This Pocket-Sized Sensor Will Tell You When Fruit Is Ripe
J Thoendell stashed this in Tech
Picking out a juicy plum the old-fashioned way seems simple in comparison to understanding just how SCiO works. The car clicker-sized machine relies on spectroscopy, the same kind of light-based technology that astronomers use to determine the composition of stars. When performing a scan, SCiO’s tiny optical sensor captures the item’s molecular footprint, then measures how those molecules interact with light, creating a barcode-like readout that SCiO’s in-house app converts into the data it sends to your phone.
Because SCiO measures molecules and molecules make up all physical objects, the device has the potential to assess much more than just fruit ripeness. Dror foresees the tool becoming indispensable to farmers and home gardeners, who will be able to use it to assess soil quality and plant health.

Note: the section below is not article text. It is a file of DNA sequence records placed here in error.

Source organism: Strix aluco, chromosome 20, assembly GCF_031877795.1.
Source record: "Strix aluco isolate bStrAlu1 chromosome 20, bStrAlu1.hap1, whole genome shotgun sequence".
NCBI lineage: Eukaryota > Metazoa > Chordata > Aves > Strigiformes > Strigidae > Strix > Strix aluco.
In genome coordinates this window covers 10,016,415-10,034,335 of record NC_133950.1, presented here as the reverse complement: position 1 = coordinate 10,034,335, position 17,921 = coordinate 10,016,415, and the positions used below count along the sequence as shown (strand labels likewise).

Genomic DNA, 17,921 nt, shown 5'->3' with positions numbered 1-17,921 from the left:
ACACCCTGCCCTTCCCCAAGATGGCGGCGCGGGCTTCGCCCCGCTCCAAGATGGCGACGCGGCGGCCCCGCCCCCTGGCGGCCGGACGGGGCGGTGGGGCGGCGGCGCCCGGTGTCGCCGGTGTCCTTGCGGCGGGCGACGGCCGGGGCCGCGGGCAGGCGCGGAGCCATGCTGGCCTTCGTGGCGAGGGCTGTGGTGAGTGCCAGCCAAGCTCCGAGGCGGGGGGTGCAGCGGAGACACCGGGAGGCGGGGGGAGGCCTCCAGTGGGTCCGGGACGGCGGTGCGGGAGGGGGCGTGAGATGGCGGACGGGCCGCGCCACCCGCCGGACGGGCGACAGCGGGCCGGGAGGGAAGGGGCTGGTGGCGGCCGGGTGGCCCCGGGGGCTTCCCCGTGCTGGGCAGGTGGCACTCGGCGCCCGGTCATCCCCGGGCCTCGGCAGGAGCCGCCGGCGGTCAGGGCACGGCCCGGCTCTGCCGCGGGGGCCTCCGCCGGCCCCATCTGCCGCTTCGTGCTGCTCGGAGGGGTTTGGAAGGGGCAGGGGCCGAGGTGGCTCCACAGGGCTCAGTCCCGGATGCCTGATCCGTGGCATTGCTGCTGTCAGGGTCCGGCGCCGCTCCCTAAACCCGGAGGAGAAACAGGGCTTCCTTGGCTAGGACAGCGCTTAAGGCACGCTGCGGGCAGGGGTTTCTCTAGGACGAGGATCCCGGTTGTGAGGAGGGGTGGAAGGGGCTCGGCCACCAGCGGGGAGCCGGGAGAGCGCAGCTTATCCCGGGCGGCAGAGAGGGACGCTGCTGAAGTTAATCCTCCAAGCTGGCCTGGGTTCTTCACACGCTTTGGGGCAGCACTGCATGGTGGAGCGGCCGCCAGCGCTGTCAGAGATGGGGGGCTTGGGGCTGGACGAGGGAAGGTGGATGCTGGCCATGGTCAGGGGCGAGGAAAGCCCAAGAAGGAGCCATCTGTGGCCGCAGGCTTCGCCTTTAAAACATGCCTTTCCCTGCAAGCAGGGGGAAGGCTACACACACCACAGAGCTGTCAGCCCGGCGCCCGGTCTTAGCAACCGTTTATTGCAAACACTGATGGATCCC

“SCiO will measure the plant’s water and macronutrient content,” he said. “This information will optimize growing by helping farmers use accurate amounts of water and fertilizers. Farmers will conserve resources and maximize plant yield, and they’ll also reduce their impact on the environment.”
The device will also help farmers figure out the ideal time for harvesting crops, Dror said, by assessing a fruit or vegetable’s firmness, acid composition and level of sweetness.